The keyboards are almost identical except with the adding of the umlaut (ä, ö, ü, ß, etc.) and the "y" is in the English keyboards "z" position and vice-versa. But when typing in English on a German keyboard, I use the "y" a lot and not the "z" so much. It gets confusing and I always type the word "crazy" as "crayz." I don't even notice it most times, then I use spell check and realize my mistake.

Also, on the German keyboard, things like the ', the *, the ) and ( that are all very commonly used in English are all in different places. Often I stare at the keyboard trying to find these common items for two or more minutes.

Shortcuts on the keyboard are the same though which is nice, until you realize that "control z" is nearly impossible to do one handed and takes more concentration to complete. Also, I still haven't figured out how to make a plus sign. I see it on the keyboard but I can't get it to work.

There is and "Alt Gr" key too for using the characters below the letter such as the "€" located below the letter "E" on the German keyboard.

Then, of course, my personal laptop, my cell phone, my iPod, and all other electrical communication devices that I own and brought from the US have an American keyboard so I am constantly switching from the German to the American keyboards and back.
I have also come to realize that the U.S. telephone number system is quite idiotic: all area codes are three digits long, while all phone numbers are 7 digits long. So obviously, large cities need several area codes. All these area codes count as local calls however, and local calls are dialed differently from long-distance calls. So you need to know at all times which area codes belong to your local area; when moving around in a city, you have to be aware of the area code you're currently in. And all this information keeps changing over time: when a city grows, they simply add new area codes.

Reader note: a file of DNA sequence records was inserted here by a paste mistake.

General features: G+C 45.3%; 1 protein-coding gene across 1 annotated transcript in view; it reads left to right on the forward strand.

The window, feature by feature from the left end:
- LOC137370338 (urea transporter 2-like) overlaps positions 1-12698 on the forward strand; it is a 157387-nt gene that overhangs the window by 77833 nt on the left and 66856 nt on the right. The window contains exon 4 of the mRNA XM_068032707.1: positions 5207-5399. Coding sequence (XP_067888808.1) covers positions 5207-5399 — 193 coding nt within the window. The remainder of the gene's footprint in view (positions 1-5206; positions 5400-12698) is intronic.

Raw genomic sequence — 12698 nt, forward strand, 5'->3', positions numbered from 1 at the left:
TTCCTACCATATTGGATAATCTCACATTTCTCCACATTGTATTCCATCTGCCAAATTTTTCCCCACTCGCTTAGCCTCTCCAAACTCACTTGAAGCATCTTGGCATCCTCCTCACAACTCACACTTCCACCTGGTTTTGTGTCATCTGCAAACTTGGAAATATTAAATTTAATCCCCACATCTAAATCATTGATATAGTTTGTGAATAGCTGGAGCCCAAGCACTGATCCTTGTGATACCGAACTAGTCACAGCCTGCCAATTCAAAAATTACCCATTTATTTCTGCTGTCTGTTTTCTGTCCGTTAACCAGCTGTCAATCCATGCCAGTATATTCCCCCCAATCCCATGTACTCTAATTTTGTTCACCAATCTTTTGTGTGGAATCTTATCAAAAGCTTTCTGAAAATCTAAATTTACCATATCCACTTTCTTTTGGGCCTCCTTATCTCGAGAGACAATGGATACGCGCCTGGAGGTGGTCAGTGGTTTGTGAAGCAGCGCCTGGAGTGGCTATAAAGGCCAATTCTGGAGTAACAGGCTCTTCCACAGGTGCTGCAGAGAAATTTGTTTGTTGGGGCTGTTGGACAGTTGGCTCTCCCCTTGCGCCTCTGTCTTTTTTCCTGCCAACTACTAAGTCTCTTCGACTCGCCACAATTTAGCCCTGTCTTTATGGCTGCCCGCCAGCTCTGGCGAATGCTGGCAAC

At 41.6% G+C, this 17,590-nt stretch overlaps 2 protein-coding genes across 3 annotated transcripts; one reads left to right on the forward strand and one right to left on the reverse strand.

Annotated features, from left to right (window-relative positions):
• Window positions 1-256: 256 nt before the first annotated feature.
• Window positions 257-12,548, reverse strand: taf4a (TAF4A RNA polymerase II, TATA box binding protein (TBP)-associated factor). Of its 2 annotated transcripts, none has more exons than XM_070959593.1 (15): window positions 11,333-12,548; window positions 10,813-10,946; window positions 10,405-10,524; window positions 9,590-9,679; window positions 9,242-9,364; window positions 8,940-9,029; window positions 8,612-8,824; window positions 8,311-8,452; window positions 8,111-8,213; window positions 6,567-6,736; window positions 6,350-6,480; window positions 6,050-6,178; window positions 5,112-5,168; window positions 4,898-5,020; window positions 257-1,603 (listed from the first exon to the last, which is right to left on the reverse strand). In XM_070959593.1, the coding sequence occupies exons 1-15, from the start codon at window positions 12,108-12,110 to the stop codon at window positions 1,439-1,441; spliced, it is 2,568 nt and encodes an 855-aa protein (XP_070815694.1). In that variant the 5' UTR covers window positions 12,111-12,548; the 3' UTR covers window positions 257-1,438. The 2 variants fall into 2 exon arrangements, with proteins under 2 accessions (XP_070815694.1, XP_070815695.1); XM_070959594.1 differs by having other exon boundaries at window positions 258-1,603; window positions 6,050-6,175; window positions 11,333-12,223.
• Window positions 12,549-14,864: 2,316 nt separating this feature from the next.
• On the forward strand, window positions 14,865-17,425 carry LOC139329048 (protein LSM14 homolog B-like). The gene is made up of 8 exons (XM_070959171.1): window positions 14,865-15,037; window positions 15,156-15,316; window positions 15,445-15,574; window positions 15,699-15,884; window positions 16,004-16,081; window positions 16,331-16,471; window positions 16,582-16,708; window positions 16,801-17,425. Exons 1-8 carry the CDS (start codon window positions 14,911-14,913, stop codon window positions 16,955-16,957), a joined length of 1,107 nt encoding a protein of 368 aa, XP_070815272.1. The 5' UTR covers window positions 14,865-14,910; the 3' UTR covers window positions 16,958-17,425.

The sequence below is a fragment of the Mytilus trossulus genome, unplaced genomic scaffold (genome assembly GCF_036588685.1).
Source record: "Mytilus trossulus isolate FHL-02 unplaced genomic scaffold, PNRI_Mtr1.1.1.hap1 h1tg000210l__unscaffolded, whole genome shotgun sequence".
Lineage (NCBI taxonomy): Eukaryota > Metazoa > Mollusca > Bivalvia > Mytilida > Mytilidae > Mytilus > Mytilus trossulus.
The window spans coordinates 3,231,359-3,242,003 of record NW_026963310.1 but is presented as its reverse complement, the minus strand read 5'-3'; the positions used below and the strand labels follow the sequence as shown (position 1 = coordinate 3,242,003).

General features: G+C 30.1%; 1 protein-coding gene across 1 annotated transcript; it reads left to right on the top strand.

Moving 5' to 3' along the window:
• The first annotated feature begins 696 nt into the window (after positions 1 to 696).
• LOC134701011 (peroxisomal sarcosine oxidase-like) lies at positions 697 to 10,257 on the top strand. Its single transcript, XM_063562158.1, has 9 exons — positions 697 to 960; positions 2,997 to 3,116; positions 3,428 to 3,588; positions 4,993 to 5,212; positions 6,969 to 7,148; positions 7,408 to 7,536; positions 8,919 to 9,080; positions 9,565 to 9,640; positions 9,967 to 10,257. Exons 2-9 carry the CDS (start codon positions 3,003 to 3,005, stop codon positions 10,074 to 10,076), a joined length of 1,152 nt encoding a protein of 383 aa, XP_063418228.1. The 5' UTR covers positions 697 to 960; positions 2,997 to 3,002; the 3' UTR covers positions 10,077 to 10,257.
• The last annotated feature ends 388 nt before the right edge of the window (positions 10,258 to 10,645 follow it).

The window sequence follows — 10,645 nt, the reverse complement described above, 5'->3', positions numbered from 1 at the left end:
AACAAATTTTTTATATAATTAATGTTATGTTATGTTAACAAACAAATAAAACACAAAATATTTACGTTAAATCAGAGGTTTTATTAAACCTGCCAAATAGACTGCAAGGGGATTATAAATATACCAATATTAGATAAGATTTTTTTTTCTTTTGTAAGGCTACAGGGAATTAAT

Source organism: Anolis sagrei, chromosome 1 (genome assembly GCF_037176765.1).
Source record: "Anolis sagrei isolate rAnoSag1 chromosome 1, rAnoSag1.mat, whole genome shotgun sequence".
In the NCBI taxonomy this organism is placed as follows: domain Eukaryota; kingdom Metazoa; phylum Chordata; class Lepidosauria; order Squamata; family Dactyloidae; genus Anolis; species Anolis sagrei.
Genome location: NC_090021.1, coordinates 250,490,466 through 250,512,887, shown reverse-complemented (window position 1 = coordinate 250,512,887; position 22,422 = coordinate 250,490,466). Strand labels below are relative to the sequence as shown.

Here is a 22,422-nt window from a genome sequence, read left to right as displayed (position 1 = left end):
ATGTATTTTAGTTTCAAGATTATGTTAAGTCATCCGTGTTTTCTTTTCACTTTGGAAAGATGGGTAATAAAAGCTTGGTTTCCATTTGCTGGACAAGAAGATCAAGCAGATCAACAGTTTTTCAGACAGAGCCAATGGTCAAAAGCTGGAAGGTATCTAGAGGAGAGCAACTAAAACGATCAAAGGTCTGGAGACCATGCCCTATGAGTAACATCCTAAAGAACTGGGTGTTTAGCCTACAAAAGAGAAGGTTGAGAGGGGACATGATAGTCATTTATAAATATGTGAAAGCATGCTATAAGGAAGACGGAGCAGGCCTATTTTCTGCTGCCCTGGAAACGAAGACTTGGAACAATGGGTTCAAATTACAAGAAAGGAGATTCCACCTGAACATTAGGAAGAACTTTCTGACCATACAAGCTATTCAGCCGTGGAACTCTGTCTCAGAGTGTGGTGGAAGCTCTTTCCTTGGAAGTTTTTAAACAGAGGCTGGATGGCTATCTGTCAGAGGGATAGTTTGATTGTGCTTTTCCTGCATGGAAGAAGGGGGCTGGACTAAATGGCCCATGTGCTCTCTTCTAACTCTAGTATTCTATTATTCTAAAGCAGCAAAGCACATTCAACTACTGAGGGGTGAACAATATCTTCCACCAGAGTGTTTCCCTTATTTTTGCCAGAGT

In Germany, every city has a single area code. Large cities have short area codes, small cities have long area codes. In small cities, the phone numbers are short, in large cities they're long. Solves all problems.
Study Habits
You don't see many students doing work on campus cafes and in the workrooms most universities provide for their students, and in libraries and computer labs but you do see them in public. Students are reading and marking up books, learning from a stack of flash cards or reading papers were handed out. This is probably mostly because if you were to study in a cafe here, the waitress would complain that you're taking up a table without drinking fast enough and, after all,  there aren't as many cafes in bookstores like is common in North America.
Finding your way around in Germany is really easy though (if you're not me that is) because they have a lot of people who don't speak the language and are way better off on German streets due to the signage. Just look at the traffic signs: If you can't read, you can't understand half of the signs in the US. In Germany, they use symbols, even more so than the rest of Europe. I mean, look at these and tell me that they aren't helpful ... 
Alcohol and Food